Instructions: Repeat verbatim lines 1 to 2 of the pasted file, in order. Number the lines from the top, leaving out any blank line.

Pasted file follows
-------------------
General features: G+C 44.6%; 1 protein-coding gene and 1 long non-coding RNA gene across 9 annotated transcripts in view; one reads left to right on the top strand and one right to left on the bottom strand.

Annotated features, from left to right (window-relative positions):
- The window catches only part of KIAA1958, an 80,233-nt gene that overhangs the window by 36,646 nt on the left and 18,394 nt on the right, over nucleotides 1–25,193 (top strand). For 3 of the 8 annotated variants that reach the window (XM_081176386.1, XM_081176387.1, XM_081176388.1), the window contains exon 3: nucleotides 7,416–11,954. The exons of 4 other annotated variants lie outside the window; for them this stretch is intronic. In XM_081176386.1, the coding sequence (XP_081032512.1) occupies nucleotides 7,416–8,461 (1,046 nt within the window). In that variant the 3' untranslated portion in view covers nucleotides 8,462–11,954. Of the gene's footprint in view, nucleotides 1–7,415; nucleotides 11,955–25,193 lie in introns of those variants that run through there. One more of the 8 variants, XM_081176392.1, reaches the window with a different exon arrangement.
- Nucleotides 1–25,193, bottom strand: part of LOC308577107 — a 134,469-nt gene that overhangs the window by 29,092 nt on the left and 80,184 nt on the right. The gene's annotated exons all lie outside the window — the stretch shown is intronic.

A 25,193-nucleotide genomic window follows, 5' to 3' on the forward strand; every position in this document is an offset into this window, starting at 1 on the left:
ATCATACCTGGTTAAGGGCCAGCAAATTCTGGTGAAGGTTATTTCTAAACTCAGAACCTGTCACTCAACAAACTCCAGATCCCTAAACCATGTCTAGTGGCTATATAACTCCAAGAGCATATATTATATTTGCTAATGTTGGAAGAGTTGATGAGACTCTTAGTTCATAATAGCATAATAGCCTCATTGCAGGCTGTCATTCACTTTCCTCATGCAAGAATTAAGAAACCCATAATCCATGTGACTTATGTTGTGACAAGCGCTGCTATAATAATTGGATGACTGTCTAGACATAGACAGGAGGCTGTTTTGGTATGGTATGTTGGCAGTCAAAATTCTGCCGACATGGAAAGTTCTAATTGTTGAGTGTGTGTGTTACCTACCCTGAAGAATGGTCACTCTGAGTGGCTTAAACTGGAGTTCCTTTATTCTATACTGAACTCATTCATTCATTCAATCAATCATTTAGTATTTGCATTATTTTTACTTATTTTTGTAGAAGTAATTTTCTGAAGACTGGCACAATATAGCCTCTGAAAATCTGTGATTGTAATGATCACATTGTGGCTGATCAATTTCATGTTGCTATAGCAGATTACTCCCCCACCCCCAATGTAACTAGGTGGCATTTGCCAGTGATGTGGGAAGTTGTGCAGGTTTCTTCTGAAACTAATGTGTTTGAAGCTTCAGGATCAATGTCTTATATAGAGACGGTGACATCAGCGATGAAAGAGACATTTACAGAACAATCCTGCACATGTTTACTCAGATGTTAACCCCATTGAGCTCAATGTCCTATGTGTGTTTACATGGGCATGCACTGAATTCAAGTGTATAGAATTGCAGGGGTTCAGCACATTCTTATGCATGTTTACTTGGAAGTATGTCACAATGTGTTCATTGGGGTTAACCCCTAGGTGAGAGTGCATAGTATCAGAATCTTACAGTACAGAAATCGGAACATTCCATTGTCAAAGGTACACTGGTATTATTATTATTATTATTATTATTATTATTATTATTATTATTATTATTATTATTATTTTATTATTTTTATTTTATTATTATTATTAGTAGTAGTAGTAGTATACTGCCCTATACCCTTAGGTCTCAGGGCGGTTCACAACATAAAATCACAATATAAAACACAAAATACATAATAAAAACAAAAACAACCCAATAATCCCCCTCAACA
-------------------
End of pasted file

General features: G+C 44.6%; 1 protein-coding gene and 1 long non-coding RNA gene across 9 annotated transcripts in view; one reads left to right on the top strand and one right to left on the bottom strand.

Annotated features, from left to right (window-relative positions):